See yesterday’s Minnesota v. Stockwell (Minn. Ct. App.):
MH is a Muslim woman who immigrated to the United States from Somalia in 1994, and wears a headscarf. On September 12, 2006, MH was driving on a four-lane road in Rochester to her place of employment when she noticed a blue van following extremely close. According to MH, the van was virtually on her bumper and continued to follow her just as closely after two turns and numerous opportunities to pass.
MH testified that when she made a left turn into her workplace parking lot, the van had to wait for oncoming traffic before turning to follow her. Then the van continued to follow MH into the parking lot. MH quickly parked and rushed toward the building. The driver of the van, later identified as appellant, pulled up to the entrance of the building and rolled down her window. MH further testified that the driver assumed that she was Muslim, confronted her about Islamic terrorism and her Islamic religious beliefs, and told MH that she felt like killing her.
Appellant [Patricia Josephine Stockwell’]s testimony provided a different version of events. Appellant acknowledged that she was driving a van on September 12, 2006, to pick up her son from driving school, which was located across the street from MH’s workplace. Appellant testified that she was parked at the driving school when she observed MH walking from her car to her workplace door. Appellant testified that she noticed MH because of her headscarf. According to appellant, she drove across the street and into the parking lot to speak with MH. Appellant testified that she did not intend to cause appellant any fear, but stated that she had strong feelings about radical Islam and wished to share a message with other people about radical Islam. Appellant denied following MH or being angry.
At trial, appellant admitted that she was not truthful when she initially told the police that she had never confronted a Muslim woman and had never been in the parking lot of the building where MH worked.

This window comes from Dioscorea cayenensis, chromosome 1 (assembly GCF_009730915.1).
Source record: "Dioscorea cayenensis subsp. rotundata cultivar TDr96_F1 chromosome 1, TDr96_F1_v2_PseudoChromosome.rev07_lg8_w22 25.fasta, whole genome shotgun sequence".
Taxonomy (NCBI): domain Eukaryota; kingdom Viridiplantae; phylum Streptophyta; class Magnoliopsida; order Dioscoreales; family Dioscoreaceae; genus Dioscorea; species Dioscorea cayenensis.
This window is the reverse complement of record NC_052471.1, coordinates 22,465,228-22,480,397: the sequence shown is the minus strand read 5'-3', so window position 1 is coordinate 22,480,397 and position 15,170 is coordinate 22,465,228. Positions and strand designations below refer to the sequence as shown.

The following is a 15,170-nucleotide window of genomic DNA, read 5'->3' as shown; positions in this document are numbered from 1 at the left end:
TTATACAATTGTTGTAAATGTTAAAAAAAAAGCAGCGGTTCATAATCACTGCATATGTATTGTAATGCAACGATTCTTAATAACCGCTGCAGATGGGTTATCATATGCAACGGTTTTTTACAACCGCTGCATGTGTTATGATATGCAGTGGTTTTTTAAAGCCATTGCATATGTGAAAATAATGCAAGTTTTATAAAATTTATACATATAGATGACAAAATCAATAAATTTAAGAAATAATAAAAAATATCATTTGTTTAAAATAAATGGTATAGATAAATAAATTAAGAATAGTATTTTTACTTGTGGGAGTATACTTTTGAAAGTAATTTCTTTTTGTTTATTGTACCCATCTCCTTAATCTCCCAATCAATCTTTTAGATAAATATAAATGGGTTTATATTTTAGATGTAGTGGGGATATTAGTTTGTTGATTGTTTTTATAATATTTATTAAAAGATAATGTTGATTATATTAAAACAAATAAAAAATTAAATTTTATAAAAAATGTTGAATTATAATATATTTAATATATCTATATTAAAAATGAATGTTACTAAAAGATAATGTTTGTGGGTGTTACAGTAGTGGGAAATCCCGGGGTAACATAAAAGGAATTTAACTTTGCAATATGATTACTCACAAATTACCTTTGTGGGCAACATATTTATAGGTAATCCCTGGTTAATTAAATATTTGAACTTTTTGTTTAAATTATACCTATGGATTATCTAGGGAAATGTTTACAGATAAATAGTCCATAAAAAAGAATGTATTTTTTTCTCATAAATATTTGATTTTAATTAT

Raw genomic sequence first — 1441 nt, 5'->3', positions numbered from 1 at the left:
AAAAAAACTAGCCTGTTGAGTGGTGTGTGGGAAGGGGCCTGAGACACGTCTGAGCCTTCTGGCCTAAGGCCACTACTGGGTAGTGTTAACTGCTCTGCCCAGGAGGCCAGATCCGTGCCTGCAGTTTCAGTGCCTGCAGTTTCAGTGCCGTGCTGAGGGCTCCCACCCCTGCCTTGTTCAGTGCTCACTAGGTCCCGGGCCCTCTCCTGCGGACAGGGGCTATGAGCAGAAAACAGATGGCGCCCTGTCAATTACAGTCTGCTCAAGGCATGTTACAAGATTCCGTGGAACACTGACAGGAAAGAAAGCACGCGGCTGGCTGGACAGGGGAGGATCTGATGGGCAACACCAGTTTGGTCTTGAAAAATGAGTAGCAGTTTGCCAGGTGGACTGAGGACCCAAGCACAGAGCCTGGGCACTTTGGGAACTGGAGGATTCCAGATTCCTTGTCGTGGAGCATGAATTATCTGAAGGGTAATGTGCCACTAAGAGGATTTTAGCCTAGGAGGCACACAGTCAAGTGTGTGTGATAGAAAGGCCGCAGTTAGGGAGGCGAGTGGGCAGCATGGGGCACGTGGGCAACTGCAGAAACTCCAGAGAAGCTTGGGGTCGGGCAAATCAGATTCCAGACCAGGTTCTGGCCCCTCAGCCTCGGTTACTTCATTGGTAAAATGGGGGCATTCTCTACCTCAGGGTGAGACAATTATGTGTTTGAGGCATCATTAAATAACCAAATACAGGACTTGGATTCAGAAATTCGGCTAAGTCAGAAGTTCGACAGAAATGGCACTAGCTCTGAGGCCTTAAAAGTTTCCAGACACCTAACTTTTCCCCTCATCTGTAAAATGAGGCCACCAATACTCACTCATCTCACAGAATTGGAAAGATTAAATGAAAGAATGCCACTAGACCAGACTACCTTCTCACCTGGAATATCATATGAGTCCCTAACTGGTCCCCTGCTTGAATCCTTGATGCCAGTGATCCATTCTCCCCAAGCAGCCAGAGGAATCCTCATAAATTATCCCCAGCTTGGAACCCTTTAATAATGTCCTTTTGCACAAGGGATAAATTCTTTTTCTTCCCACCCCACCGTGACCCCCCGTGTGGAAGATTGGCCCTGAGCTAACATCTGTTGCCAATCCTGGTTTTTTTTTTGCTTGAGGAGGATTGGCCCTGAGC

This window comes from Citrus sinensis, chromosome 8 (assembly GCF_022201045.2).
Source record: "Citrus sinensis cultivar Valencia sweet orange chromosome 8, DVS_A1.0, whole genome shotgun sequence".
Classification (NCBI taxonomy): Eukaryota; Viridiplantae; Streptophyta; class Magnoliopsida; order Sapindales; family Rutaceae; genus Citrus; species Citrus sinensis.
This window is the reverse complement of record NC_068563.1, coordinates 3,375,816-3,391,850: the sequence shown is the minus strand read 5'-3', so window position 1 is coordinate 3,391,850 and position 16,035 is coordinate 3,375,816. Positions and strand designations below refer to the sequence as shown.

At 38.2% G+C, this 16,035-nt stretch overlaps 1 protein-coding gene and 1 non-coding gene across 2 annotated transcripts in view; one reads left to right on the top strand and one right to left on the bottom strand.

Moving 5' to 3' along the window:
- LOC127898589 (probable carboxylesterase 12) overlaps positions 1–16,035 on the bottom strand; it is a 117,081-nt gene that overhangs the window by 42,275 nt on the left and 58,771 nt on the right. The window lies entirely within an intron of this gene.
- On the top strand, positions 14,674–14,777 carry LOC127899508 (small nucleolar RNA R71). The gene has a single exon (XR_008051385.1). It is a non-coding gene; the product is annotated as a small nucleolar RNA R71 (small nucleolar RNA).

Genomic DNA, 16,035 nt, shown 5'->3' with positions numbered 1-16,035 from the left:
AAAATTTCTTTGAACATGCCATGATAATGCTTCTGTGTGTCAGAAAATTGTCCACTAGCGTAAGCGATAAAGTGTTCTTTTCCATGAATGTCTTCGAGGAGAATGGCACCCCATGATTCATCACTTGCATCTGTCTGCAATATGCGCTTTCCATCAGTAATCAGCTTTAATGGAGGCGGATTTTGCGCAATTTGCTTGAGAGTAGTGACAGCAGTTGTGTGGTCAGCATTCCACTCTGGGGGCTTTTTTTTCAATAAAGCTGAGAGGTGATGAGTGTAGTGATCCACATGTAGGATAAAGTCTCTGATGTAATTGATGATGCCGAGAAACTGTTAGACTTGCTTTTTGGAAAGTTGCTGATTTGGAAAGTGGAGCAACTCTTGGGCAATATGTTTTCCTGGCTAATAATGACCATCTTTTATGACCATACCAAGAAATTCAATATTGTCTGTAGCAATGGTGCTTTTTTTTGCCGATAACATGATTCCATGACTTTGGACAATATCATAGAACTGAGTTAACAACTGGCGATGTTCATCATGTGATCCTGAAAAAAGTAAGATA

A jury found appellant guilty of one count of felony stalking under Minn. Stat. § 609.749, subds. 2(a)(2), 3(a)(1) (2006), and acquitted her of harassment and disorderly conduct. The district court granted appellant‟s request for a downward durational departure and imposed a 365-day sentence, stayed for two years. ….
[The] conviction for stalking was based on appellant’s driving conduct and not her words in the parking lot. What was said to appellant in the parking lot was not relevant to the conviction other than to enhance the conviction [to a felony] on the grounds that appellant followed and pursued MH because of MH’s religion….
While a person can be convicted for a single act of stalking under the stalking-harassment provision of the Minnesota statute, [the statute] requires an element of intent because the statute requires that a person be harassing someone by following them…. [T]o harass “means to engage in intentional conduct which: (1) the actor knows or has reason to know would cause the victim under the circumstances to feel frightened, threatened, oppressed, persecuted, or intimidated; and (2) causes this reaction on the part of the victim.” Minn. Stat. § 609.749, subd. 1 (emphasis added)….
Here, appellant’s conduct of aggressively pursuing MH in a vehicle for several blocks clearly falls within the statute’s prohibitions….
I should note that the case struck me as noteworthy because the “conviction for stalking was based on appellant’s driving conduct and not her words in the parking lot” (presumably since the words were the subject of the harassment and disorderly charges on which Stockwell was acquitted). Had the jury convicted her of making a death threat (based on the allegation that Stockwell “told MH that she felt like killing her”), treating the crime as a felony would have seemed to me much more sensible.